Heroes and angels in Germany will teach you to ride fast(er). Steffen Weigold, the ride coordinator who just quit his gig with the Tour de France, called me a machine at the end of the ride. Let’s be clear: he’s the real engine, because he rode alongside and physically pushed me several times when I fell behind the pack. Altogether, the guys (and also the gals!) that joined today’s group ride epitomized German sport. They brought steady energy, humor, quality equipment, and timeliness to the road. I guess I expected a bunch of hard-asses, but they had a soft spot that highlighted team camaraderie in a pack of strangers.
So about the pack: it’s important. Like, don’t let go of the pack. I’ve drafted friends on rides throughout Boston, but more for fun than out of necessity. I’d never ridden in a group numbering 40-plus, and maybe Steffen’s superhuman sixth sense detected this when he told us to stay close in the morning briefing. I forgot. Maybe I never knew? Now I know. Even before I hungrily dragged behind mid-morning, when Steffen saw me riding a few meters behind the others, he pointed out that the gaps between riders accumulate and make the group very spread. Before long, you’re riding on your own, and at that point, you might as well be in the front, taking the wind for everyone. You want to stay in the slip stream.
Lesson #3: Choose a strategy.
I did want to stay in the slip stream, but I couldn’t … at first. I especially struggled with miles 30-50. We escaped the stop-and-go of the city perimeter and then zipped along open fields that stretched between the various lakes (sees) west of Berlin. The dikes that separate the farm fields catch wind easily, and I couldn’t find the energy to hug the wheel of the riders in front of me. That’s when Steffen found me first. I knew I was struggling, he knew I was struggling, and I knew I could make it. Steffen was my first saviour, and the second sacrament came in the form of the CLIF bar and energy gel that I downed on our quick stop after traversing open fields of the Brandenburger Osthavelniedrung.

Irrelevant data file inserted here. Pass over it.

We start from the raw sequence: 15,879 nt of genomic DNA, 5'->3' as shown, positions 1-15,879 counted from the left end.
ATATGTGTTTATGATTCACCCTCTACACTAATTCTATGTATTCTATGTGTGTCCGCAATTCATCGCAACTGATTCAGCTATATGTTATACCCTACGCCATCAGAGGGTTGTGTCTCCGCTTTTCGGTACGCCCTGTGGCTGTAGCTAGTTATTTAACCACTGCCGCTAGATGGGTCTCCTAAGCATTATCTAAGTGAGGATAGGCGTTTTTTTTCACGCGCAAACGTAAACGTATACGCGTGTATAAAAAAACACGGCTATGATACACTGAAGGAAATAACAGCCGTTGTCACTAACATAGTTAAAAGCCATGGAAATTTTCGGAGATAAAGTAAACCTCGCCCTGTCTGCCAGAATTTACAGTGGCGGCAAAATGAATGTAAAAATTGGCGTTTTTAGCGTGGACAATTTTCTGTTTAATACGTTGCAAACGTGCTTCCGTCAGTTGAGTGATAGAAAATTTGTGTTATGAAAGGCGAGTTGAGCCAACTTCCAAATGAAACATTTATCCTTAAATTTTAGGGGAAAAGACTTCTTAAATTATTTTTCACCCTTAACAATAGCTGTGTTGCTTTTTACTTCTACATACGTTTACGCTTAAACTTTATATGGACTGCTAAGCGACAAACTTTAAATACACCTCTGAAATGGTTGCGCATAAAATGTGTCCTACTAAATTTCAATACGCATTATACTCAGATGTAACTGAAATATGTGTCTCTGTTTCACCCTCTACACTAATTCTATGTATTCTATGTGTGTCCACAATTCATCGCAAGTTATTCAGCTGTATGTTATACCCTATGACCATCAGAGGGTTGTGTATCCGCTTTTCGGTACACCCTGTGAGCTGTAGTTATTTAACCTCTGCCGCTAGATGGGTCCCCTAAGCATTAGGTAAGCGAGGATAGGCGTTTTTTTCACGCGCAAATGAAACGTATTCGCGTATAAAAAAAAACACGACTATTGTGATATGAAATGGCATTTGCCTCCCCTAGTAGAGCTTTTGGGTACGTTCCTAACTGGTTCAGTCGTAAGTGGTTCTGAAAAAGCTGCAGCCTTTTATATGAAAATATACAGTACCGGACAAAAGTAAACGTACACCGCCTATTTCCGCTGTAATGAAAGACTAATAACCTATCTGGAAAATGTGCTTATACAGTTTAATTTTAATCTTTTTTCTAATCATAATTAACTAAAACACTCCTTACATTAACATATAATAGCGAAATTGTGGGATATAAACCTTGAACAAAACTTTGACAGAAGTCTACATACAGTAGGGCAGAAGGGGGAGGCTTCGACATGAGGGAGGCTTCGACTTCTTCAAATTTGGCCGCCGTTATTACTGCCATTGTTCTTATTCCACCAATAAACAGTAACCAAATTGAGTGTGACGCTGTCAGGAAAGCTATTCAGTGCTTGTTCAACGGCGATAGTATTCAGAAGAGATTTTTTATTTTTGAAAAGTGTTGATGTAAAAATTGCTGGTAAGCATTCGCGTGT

When we stopped to fix a flat shortly after, I took the liberty to remove my gloves, untie both pair of shorts (two for warmth), and listen to nature’s calling at the edge of the road. Of course, I had time… Wrong! The support van had the tire replaced within two minutes. Suddenly, after catching up, I was gloveless and not ready to move with everyone else. Steffen found me, and pointed out: “you had three minutes and now you lost it.”
Pictured from left to right: everyone else, me
“You have to be smart, or you have to be strong.” As he rode beside me, instructing me in the ways of the group ride, he gave my lower back a big push, and I pedaled my way into the group.
Lesson #4: It’s true, the slip stream is faster.